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Who Loses, Who Wins: The Journals of Kenneth Rose: Volume Two 1979-2014

Kenneth Rose

3 Reviews

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Autobiography: historical, political & military, Diaries, letters & journals, Postwar 20th century history, from c 1945 to c 200, Social & cultural history

The wry and amusing second volume of the journals of royal biographer and Sunday Telegraph journalist Kenneth Rose, one of the most astute observers of the Establishment in 20th-century Britain.

Kenneth Rose was one of the most astute observers of the post-war Establishment. The wry and amusing journals of the royal biographer and historian made objective observation a sculpted craft.

His impeccable social placement located him within the beating heart of the national elite for decades. He was capable of writing substantial history, such as his priceless material on the abdication crisis from conversations with both the Duke of Windsor and the Queen Mother. Yet he maintained sufficient distance to achieve impartial documentation while working among political, clerical, military, literary and aristocratic circles. Relentless observation and a self-confessed difficulty 'to let a good story pass me by' made Rose a legendary social commentator, while his impressive breadth of interests was underpinned by tremendous respect for the subjects of his enquiry.

Brilliantly equipped as Rose was to witness, detail and report, the second volume of his journals vividly portrays some of the most important events and people of the last century, from the election of Margaret Thatcher as Prime Minister in 1979 to Kenneth Rose's death in 2014.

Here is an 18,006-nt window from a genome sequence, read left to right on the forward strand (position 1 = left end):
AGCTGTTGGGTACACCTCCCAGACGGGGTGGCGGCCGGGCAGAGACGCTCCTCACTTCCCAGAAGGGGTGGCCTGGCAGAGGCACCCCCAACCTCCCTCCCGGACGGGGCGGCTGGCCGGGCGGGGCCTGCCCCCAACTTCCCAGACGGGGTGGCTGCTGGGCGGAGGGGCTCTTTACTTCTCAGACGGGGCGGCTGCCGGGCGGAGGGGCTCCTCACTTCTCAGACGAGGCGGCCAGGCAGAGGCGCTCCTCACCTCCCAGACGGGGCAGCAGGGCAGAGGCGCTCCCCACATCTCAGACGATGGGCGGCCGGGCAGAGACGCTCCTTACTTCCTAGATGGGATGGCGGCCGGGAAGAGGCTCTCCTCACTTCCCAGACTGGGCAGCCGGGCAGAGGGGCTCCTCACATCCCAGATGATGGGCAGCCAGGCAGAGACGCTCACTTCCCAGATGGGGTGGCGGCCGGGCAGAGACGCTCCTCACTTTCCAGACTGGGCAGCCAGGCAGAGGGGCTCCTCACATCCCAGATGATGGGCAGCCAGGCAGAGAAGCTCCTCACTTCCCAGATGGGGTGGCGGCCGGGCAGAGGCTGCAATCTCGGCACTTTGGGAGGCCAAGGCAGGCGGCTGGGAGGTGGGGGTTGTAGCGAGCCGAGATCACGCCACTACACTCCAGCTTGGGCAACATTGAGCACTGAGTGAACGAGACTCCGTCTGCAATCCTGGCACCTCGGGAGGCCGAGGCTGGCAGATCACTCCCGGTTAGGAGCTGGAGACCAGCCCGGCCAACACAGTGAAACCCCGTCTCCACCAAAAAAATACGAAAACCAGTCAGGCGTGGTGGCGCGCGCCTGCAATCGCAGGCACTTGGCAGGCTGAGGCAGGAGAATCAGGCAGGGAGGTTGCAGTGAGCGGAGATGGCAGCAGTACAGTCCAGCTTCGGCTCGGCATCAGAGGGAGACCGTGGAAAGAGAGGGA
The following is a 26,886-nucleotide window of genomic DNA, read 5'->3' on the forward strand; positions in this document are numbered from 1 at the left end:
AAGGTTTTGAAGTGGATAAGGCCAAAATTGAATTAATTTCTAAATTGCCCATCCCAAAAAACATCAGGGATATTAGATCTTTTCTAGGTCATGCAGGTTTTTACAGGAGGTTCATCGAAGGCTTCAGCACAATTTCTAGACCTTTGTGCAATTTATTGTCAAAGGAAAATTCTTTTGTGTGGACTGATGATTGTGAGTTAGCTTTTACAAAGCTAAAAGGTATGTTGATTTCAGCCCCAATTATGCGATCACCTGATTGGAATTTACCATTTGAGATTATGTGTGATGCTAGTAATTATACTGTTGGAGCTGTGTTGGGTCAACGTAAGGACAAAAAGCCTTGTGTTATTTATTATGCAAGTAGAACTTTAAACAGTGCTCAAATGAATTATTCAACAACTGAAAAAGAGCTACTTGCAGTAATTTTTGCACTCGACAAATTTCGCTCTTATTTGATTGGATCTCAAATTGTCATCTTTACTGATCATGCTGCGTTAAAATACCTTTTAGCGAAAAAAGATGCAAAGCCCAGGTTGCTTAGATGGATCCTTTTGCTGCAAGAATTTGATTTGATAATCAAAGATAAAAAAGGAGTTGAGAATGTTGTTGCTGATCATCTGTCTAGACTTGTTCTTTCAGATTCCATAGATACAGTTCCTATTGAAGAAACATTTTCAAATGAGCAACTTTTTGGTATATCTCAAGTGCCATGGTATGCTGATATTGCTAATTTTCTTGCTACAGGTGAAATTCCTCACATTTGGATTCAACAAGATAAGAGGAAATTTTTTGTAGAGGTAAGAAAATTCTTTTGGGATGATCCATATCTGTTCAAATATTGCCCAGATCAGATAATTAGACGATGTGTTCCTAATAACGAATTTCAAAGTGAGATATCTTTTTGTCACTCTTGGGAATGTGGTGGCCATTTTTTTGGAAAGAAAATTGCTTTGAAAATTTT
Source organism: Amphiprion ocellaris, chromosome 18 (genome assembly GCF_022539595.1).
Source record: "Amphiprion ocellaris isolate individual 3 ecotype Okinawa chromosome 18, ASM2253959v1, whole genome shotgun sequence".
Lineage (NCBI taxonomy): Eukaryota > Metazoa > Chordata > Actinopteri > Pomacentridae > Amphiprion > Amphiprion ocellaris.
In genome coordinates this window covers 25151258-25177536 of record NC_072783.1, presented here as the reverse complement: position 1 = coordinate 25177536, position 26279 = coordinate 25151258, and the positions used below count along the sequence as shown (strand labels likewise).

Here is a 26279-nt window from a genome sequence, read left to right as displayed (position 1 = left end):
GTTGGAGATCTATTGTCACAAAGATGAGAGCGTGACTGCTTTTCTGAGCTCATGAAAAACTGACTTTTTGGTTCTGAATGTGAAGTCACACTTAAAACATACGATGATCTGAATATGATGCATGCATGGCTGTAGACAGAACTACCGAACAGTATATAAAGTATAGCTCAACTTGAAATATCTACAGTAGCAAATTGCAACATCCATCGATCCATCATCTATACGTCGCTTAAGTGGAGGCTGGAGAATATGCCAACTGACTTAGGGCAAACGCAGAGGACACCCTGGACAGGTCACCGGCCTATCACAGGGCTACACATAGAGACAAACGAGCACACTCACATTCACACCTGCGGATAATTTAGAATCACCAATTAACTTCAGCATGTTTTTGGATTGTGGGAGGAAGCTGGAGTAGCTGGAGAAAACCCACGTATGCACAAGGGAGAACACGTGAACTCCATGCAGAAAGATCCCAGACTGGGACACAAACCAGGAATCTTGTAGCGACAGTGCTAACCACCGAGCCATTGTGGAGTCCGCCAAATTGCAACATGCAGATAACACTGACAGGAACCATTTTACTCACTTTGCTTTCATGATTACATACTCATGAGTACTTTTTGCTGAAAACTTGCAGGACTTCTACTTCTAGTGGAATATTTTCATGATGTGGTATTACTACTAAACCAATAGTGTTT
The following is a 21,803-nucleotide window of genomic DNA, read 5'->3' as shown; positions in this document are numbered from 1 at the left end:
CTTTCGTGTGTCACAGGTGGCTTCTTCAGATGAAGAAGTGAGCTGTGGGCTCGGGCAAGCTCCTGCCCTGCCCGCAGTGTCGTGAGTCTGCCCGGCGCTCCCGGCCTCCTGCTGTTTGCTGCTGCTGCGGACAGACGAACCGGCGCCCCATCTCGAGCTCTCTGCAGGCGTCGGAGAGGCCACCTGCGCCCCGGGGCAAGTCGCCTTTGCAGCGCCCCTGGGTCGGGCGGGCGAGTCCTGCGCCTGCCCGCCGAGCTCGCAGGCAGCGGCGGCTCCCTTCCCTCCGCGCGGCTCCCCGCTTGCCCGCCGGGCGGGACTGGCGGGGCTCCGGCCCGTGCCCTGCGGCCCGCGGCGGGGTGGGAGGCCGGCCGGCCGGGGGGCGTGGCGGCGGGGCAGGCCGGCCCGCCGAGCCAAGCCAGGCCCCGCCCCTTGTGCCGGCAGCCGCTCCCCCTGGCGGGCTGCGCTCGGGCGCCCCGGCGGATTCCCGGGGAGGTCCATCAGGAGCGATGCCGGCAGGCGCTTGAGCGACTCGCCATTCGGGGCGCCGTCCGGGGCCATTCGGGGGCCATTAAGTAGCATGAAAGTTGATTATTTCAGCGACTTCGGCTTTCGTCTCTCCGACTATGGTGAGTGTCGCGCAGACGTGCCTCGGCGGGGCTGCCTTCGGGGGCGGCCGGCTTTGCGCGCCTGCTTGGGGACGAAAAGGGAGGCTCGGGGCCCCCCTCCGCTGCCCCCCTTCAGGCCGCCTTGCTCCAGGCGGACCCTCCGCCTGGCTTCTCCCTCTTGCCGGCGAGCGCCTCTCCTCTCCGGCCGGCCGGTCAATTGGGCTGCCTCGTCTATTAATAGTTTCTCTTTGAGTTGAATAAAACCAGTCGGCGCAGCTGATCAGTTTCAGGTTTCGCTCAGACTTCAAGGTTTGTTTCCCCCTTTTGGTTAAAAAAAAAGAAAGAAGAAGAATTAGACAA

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Praise for Who Loses, Who Wins: The Journals of Kenneth Rose: Volume Two 1979-2014

  • One of the most vivid, full and revealing records of the post-war era

  • The most detailed, amusing and accurate account ever of the post-war world of the English Establishment - Daily Telegraph

  • This gossipy and acute diary will become the indispensable guide to the Establishment - The Spectator, Books of the Year

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Kenneth Rose

Kenneth Rose was born in 1924. He was educated at Repton and was a scholar at New College, Oxford. He served in the Welsh Guards during the Second World War and was subsequently a schoolmaster at Eton, before working for the British Council in Rome and Naples. He joined the DAILY TELEGRAPH in 1951 and worked on the Peterborough column before starting the long-running Albany at Large column in the SUNDAY TELEGRAPH in 1961. He published prize-winning biographies of Lord Curzon, King George V and Victor Rothschild, as well as acclaimed studies of the Victorian Prime Minister Lord Salisbury and his family in THE LATER CECILS. His journals, spanning 1944 to his death in 2014, are to be published by Weidenfeld & Nicolson in two volumes.

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